Round 1 of Norway Chess 2018, was played on Monday 28th May. The tournament was already getting quite eventful away from the board, with Shakhriyar Mamedyarov suffering with severe pain in a tooth and Fabiano Caruana attempting to withdraw.
The latter did not go without remark from Magnus Carlsen, whom the American will play in November for the World Championship and was due to face in this first round. This was narrated for all of Twitter by the on-the-ball as ever, Tarjei Svensen.
Carlsen reveals with a grin: “Caruana tried to pull out of #NorwayChess, but he wasn’t allowed to.”
— Tarjei J. Svensen (@TarjeiJS) May 27, 2018
CEO of #NorwayChess confirms Caruana approached then and wanted to withdraw from the event, but says they had a positive dialogue and came to an agreement that he will play.
— Tarjei J. Svensen (@TarjeiJS) May 28, 2018
Ok, so game on then! Tussles between players due to be involved in a World Championship match can be rather tame affairs, but it is very often interesting to see which opening is played. Will they be cagey and avoid openings that are likely to come up in the match; or, will they already put the feelers out?
To be quite honest, when it comes to Magnus Carlsen, we just don’t know, do we? He is a player who can play any opening to a very high standard. So, the fact that he chose the Bishops Opening gives absolutely nothing away. Caruana is not inept either and handled it fine as Black, achieving equality without too much difficulty.
However, perhaps the American was a little too eager to simplify and end the hostilities, especially after Carlsen had given a pawn in return for good piece placement. Carlsen himself remarked after the game, that Fabiano did not play with confidence and perhaps 25…Rc7(?) was somewhat illustrative of that. It certainly seems to do nothing but allow White to retrieve his pawn with an edge. Possessing two Queenside passed pawns was not insignificant and one can’t afford to do that against Magnus Carlsen.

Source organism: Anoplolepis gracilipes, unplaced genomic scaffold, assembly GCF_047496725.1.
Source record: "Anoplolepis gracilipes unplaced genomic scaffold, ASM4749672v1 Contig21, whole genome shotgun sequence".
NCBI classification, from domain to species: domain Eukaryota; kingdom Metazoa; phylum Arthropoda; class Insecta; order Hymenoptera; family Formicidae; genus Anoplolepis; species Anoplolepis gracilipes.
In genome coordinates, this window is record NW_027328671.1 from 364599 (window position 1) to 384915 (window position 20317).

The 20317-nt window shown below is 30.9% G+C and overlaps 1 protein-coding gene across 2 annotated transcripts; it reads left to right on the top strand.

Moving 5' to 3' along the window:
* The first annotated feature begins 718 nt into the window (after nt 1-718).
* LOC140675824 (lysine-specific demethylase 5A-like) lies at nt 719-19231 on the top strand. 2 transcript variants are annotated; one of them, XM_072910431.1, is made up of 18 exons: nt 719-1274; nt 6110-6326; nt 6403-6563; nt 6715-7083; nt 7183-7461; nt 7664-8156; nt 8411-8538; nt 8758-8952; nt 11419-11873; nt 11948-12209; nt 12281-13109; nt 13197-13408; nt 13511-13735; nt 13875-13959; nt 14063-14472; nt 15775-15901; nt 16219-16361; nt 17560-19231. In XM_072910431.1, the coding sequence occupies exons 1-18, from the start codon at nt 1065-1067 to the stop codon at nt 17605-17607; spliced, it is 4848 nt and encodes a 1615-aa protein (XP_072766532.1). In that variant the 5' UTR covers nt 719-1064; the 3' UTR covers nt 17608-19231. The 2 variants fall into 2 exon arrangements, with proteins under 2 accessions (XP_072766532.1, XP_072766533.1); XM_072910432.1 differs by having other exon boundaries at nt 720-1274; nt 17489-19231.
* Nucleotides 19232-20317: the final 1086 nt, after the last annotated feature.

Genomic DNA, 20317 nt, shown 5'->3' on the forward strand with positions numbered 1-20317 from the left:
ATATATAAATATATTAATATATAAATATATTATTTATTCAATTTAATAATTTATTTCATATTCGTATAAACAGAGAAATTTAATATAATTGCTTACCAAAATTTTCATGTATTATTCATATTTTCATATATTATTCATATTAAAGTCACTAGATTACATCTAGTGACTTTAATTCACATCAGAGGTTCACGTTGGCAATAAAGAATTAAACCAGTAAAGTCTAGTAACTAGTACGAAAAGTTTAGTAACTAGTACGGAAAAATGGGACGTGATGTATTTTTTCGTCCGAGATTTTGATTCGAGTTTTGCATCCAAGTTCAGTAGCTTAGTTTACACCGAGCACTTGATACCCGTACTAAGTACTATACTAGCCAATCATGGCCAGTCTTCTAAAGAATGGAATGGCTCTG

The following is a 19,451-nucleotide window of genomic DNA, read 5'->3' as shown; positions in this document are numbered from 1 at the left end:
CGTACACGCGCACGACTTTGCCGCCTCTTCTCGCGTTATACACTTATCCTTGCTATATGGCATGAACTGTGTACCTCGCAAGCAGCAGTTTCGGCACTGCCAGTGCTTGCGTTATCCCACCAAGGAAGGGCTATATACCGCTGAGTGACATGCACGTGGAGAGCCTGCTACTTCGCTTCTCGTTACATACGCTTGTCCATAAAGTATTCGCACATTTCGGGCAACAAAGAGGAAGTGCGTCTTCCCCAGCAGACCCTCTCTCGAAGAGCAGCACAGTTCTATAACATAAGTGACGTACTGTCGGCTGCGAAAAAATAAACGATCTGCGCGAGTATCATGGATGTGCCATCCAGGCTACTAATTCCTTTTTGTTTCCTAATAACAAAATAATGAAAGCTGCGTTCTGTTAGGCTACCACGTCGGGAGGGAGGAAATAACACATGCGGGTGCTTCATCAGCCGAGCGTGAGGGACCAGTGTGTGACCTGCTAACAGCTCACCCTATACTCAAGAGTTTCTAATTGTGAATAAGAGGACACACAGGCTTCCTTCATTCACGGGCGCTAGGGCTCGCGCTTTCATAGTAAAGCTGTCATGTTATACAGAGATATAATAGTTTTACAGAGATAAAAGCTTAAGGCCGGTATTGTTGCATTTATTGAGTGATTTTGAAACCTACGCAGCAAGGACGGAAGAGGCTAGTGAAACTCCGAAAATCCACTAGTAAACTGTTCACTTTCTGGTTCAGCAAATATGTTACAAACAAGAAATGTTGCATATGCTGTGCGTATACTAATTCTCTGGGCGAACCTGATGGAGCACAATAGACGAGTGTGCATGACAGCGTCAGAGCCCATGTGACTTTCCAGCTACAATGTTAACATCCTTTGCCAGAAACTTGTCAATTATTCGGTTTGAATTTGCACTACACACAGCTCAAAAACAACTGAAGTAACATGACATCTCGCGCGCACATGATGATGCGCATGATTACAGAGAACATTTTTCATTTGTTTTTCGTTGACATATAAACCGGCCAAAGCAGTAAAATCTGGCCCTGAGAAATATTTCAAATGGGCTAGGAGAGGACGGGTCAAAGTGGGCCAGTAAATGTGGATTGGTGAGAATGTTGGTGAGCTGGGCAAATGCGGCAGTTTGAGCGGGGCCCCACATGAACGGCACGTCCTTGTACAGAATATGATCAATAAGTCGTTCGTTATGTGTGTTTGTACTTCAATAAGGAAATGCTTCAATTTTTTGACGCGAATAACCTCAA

After 33.b4, (shown in the diagram, above), the game was already strategically won and just needed converting. It is a credit to Caruana’s defensive abilities that he actually managed to hang on until move 77 before resigning. This is perhaps a very promising sign of things to come for us later in the year!
And what about their upcoming match? Well, Carlsen was certainly taking nothing for granted.
But can he do it on a cold November night in London?
— Magnus Carlsen (@MagnusCarlsen) May 28, 2018
The other games of the round were drawn, the first of which was a 25-mover between Shakhriyar Mamedyarov and Maxime Vachier-Lagrave. Shakh was still suffering with toothache and said that he had not slept well. No doubt he was glad to just get the round over with. Near miss of the round seems to be Hikaru Nakamura, who brought out the English against Ding Liren and obtained quite a promising position at one point. Perhaps there were possibilities for him to come away with more than the half point that he ended up with, 31.Rce1 was certainly worth a try rather than Nakamura’s Nh6+, which led to repetition.
The other games were not very eventful to be honest.
Full Round 1 Results
Nakamura ½ vs ½ Ding, Anand ½ vs ½ Aronian, So ½ vs ½ Karjakin, Carlsen 1 vs 0 Caruana, Mamedyarov ½ vs ½ Vachier-Lagrave.
Round 2 (29th May)
Ding vs Vachier-Lagrave, Caruana vs Mamedyarov, Karjakin vs Carlsen, Aronian vs So, Nakamura vs Anand.